In 2016 we shared this post about the lengths to which our loved ones will go to leave signs for us. No easy feat! In the TRUST ME section of the post my childhood chum from Itasca, Mike Lueth, told us about first finding quarters in the strangest of places, and then dimes-lots of dimes- over the years after both of his parents passed over within three months of each other in 1994.
Well this update is just in from Mike and may answer some of our questions like
How long can this kind of thing go on?
Update from Mike
As I wrote in Trust Me, the first coins I found were two quarters laying on top of the snow next to the side door of my parents’ house in Itasca IL. But since then it’s been dimes – always dimes. I found the most recent one last week on my work bench in the garage. By the way, I haven’t carried money with me for years. I use a debit or credit card for everything.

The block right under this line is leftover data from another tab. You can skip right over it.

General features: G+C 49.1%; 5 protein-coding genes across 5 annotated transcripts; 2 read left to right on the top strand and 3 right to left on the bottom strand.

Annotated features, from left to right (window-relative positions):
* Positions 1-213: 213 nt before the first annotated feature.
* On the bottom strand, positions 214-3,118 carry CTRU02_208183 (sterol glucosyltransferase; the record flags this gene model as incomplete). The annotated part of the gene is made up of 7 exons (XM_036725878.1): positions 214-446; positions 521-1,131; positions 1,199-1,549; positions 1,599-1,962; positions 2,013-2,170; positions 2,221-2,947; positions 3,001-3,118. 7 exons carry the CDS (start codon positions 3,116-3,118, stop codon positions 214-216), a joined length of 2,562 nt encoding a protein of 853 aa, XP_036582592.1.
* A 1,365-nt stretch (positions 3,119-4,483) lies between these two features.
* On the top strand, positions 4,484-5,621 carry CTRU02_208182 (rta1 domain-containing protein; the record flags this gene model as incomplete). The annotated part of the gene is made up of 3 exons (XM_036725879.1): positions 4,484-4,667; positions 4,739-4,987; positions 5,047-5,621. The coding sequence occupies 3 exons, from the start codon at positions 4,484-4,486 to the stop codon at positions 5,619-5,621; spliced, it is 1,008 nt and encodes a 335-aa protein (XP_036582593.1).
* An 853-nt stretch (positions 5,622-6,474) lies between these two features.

It’s been just over 25 years now since they transitioned (as Jimmy would say) and for many years I would periodically take the coins we found and place them on their grave markers. But for the last ten years or so, I’ve been placing them inside a porcelain container that used to be Mom’s. It can no longer hold all the coins left for me, so maybe it’s time to visit the cemetery again. There are 38 dimes pictured here – which translates to roughly 4 per year. The findings have gotten less frequent over the years, so this recent discovery last week was a real treat.
Also note the inscription inside the porcelain container. That message is for you, Casey.
Awww….thank you, Mike.
So have you, my friend.
As for me, our son Jimmy sends pennies. I’ve nudged him to up his game like Mike’s parents. Still pennies. And like Mike, with less frequency.
I stumbled upon these three in our garage the other day that have been on the road a piece and a little worse for wear. Looks like a couple were burned up on re-entry.
If you’re sticking with pennies, Jimmy, at least send me ones that I can use, for God’s sake.
Thank you, Mike! Look forward to future updates.
And thank you, son, for letting us know you are always close by.